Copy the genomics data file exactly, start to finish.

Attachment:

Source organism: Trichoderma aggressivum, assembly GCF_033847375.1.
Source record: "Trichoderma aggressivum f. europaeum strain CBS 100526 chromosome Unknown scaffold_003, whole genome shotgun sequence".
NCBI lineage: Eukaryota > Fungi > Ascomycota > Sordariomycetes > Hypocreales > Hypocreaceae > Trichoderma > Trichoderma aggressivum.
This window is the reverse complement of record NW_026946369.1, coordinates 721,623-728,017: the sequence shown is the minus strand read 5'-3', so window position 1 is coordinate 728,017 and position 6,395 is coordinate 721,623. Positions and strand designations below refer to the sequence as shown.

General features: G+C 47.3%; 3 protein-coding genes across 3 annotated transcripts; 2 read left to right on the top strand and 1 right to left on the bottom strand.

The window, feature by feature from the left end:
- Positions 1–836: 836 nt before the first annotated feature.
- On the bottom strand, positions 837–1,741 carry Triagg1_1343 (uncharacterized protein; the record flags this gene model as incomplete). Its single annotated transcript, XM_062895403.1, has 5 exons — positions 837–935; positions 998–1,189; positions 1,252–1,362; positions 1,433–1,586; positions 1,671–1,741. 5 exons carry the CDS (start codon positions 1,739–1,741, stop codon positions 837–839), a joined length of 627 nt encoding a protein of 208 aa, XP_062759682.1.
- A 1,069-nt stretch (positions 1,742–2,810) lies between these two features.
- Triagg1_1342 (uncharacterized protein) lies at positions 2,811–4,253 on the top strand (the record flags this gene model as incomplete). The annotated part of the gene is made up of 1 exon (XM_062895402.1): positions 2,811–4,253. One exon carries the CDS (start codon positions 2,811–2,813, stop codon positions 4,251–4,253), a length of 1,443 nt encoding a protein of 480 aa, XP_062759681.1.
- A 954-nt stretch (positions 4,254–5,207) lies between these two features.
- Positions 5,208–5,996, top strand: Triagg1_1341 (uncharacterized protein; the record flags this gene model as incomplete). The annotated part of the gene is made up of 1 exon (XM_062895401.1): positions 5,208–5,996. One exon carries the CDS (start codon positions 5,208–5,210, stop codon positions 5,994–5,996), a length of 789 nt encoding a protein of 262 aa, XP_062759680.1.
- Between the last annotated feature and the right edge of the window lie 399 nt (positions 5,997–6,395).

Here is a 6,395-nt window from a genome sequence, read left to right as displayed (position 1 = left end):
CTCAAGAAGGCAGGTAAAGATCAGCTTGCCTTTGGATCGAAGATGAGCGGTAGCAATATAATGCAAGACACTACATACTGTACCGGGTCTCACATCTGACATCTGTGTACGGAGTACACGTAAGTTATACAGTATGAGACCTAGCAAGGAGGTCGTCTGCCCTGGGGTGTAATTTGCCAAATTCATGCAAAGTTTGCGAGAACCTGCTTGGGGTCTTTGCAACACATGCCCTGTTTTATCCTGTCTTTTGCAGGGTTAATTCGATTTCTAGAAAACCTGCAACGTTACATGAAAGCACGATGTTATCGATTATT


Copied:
Source organism: Trichoderma aggressivum, assembly GCF_033847375.1.
Source record: "Trichoderma aggressivum f. europaeum strain CBS 100526 chromosome Unknown scaffold_003, whole genome shotgun sequence".
NCBI lineage: Eukaryota > Fungi > Ascomycota > Sordariomycetes > Hypocreales > Hypocreaceae > Trichoderma > Trichoderma aggressivum.
This window is the reverse complement of record NW_026946369.1, coordinates 721,623-728,017: the sequence shown is the minus strand read 5'-3', so window position 1 is coordinate 728,017 and position 6,395 is coordinate 721,623. Positions and strand designations below refer to the sequence as shown.

General features: G+C 47.3%; 3 protein-coding genes across 3 annotated transcripts; 2 read left to right on the top strand and 1 right to left on the bottom strand.

The window, feature by feature from the left end:
- Positions 1–836: 836 nt before the first annotated feature.
- On the bottom strand, positions 837–1,741 carry Triagg1_1343 (uncharacterized protein; the record flags this gene model as incomplete). Its single annotated transcript, XM_062895403.1, has 5 exons — positions 837–935; positions 998–1,189; positions 1,252–1,362; positions 1,433–1,586; positions 1,671–1,741. 5 exons carry the CDS (start codon positions 1,739–1,741, stop codon positions 837–839), a joined length of 627 nt encoding a protein of 208 aa, XP_062759682.1.
- A 1,069-nt stretch (positions 1,742–2,810) lies between these two features.
- Triagg1_1342 (uncharacterized protein) lies at positions 2,811–4,253 on the top strand (the record flags this gene model as incomplete). The annotated part of the gene is made up of 1 exon (XM_062895402.1): positions 2,811–4,253. One exon carries the CDS (start codon positions 2,811–2,813, stop codon positions 4,251–4,253), a length of 1,443 nt encoding a protein of 480 aa, XP_062759681.1.
- A 954-nt stretch (positions 4,254–5,207) lies between these two features.
- Positions 5,208–5,996, top strand: Triagg1_1341 (uncharacterized protein; the record flags this gene model as incomplete). The annotated part of the gene is made up of 1 exon (XM_062895401.1): positions 5,208–5,996. One exon carries the CDS (start codon positions 5,208–5,210, stop codon positions 5,994–5,996), a length of 789 nt encoding a protein of 262 aa, XP_062759680.1.
- Between the last annotated feature and the right edge of the window lie 399 nt (positions 5,997–6,395).

Here is a 6,395-nt window from a genome sequence, read left to right as displayed (position 1 = left end):
CTCAAGAAGGCAGGTAAAGATCAGCTTGCCTTTGGATCGAAGATGAGCGGTAGCAATATAATGCAAGACACTACATACTGTACCGGGTCTCACATCTGACATCTGTGTACGGAGTACACGTAAGTTATACAGTATGAGACCTAGCAAGGAGGTCGTCTGCCCTGGGGTGTAATTTGCCAAATTCATGCAAAGTTTGCGAGAACCTGCTTGGGGTCTTTGCAACACATGCCCTGTTTTATCCTGTCTTTTGCAGGGTTAATTCGATTTCTAGAAAACCTGCAACGTTACATGAAAGCACGATGTTATCGATTATT